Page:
I often find that better facilities and more relaxing just mean they've added a shopping mall and an entertainment area to extract more money between gates. So I now have further to walk - and drag my carry-on to get to the gate. Maybe developers see us customers as "Lambs to the slaughter" Squeeze us - until our pockets run dry. I'd be happy if all those moving walkways worked. The cartoon Jetsons never had a problem with them in the 60s. Before they were even invented I think ! Vey...
Very helpful. Looking forward to part II. Sounds a bit like traveling to China before the 1990s. I'd like to know the best way to organize an independent trip and what to see and how to get around on your own.
The enthusiasts I've met in the US are looking for genuine cars ! The Cuban guys call these blasts from the past " Frankencars " Like the original Frankenstein's monster these beauties are made of parts from maybe a dozen other cars. Moskvich and Lada engines from Russia. Brakes from China and everything else off the scrap heap! Panel beaters ( now there's a dying trade ) will beat a new wing from the hood of a dead Russian truck in a few hours. You'd be surprised how much these trade for in...
I confess to a preference for developing world airports - small, simple, friendly places, like the towns they get us to when we choose to fly at all. I realize that I'll likely need to go through one or 2 of these urban behemoths to get to them, and then I'm reminded I'm on the right track again when baggage claim is a few steps into the building and it's a couple of guys who just pushed a cart to an opening in the wall and I can still see the plane.
It's a nicely researched and well-written piece, PHeymont. Thanks. I'm with PortMoresby, though. Given a choice, I'd rather travel to a smaller airport, and avoid these mega-hubs if at all possible. I know at some level you agree with this (based on some of your past comments on Heathrow for example).
I rode a 747 to and from China a few months ago. It was the first time in years that I had been on one, and it reminded me that not all coach flights have to be like a sardine can. The wide body had room to walk and stretch on the 13 hour flight, and toilets were actually comfortable. I wish they were still using them on cross country flights.
This is old news. Very old. Villages in proximity to the wall have been built from it's bricks for eons and the parts that people love to visit and pretend are historical are nothing of the kind, but completely newly built and Disney-fied versions for the tourists, foreign & domestic. The Chinese government, in its (lack of) wisdom has no more interest in cultural preservation than it does in playing fair in any area of endeavor. History and its artifacts are tools having no value beyond...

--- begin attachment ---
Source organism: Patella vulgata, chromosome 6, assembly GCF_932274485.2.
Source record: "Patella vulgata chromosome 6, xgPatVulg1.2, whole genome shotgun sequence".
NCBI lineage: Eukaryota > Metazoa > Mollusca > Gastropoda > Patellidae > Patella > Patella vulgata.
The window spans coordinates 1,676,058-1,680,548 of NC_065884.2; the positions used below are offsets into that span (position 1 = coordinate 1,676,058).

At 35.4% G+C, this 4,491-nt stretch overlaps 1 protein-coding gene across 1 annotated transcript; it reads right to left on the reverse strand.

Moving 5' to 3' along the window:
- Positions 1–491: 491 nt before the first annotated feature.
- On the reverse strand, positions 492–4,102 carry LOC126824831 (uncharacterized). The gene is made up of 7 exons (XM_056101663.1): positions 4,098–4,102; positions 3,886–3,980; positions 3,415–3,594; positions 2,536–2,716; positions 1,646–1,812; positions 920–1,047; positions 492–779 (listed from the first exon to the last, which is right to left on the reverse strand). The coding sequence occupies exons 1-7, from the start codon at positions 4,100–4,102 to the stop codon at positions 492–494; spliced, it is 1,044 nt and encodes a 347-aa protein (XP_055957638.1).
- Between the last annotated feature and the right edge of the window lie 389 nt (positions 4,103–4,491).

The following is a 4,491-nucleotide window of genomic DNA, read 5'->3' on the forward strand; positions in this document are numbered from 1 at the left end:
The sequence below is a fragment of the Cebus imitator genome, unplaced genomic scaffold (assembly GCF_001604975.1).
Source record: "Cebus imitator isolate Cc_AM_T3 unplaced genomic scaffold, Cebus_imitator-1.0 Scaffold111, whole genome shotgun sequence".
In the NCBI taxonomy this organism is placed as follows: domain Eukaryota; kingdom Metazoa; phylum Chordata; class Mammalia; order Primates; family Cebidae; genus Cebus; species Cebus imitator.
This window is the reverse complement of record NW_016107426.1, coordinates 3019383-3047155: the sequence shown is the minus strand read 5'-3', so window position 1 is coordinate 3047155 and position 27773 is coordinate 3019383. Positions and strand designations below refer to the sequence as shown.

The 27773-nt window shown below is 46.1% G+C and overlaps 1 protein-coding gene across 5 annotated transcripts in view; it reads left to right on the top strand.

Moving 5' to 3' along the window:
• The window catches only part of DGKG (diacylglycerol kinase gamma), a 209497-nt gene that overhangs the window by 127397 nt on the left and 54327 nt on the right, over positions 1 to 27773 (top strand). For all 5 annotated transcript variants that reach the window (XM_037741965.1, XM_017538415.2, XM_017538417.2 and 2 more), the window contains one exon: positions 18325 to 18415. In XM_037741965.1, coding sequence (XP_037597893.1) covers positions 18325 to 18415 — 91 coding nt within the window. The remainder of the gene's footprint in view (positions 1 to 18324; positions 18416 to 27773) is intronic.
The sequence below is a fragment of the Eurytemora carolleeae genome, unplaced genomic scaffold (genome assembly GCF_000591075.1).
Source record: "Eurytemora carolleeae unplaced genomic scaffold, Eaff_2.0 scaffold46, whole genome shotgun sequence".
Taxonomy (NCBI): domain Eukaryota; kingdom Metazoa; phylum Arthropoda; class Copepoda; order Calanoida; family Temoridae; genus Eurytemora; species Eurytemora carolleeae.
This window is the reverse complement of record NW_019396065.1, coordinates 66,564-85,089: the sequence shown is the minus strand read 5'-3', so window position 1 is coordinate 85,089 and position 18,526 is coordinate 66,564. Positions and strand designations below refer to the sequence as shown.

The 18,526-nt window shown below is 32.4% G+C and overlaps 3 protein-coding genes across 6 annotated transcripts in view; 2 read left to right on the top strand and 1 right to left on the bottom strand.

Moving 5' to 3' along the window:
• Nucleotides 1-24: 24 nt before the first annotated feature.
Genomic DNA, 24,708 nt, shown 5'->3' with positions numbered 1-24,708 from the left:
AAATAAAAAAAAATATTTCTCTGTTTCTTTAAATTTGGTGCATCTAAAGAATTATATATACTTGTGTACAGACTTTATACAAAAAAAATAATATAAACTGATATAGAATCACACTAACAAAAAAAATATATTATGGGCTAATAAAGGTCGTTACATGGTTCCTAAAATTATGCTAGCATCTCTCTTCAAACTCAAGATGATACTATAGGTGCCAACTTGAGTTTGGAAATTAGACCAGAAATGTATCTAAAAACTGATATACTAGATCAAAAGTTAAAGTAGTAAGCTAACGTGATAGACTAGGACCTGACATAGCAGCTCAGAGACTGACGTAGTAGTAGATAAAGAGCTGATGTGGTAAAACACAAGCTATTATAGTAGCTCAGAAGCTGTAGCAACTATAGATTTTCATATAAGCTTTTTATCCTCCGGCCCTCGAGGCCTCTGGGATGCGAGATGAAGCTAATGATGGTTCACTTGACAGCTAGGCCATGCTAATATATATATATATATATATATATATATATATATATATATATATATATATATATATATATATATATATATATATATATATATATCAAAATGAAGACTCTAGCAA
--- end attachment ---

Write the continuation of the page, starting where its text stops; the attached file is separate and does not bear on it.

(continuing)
There's been no mention, that I noticed, of consolidators for multi-segment air travel. I've had great success over the years using Airtreks and now, after a number of bookings, have a "relationship" with an agent there. The only job of a consolidator is to find their clients the cheapest fares point to point and string them together to make a unique personalized trip. They use airlines with which they have contracts for the lowest fares so, short of a spectacular sale, will, as far as I can...
Interesting your comparison to Versailles, on size (which omits the gardens, of course). The comparison that came to my mind was Topkapi, in Istanbul, where a series of courtyards encloses a huge space, with increasingly restricted access to each. In the first courtyard there were troops, palace services and more; the second was restricted to government officials and prominent visitors, in the third only the highest officials of the Sultan and in the last, only the family and its servants.
This is the chapter I've been waiting for, DrF. I 'm a lover of all things tea, which includes stays in tea growing places. I've made pilgrimages to the hill countries of various parts of India, China and Malaysia and now I believe "Ceylon" must be the next target. Many thanks for the fine introduction.
For the sake of the memory I'm going to add another place here where I had possibly the best meal of my life. I cannot tell you the name of it or if it had a name or even where it is exactly, somewhere along the country road between Jinghong (Yunnan, China) and the Burma border. I'd hired a guide/driver to take me to the tribal market, famous in those parts, and on the way back suggested we stop for lunch. I'm one of those who believe regional Chinese is the best food in the world and this...
DrF - I'm sure that's what they were, or whatever the version is that grows in China. Young & tender. Sigh... But this place, as I mentioned, was out in the countryside, not even in a village, as close to wild growing things as you can get so no surprise.
Don't think it's China or Wales. Reminds of some of the small islands around Venice, maybe Burano or a side street in Murano, where they walk you over the canals on bridges lik this. If I had to guess, I'd say side street of Burano But I think PortMoresby might be right about Paris.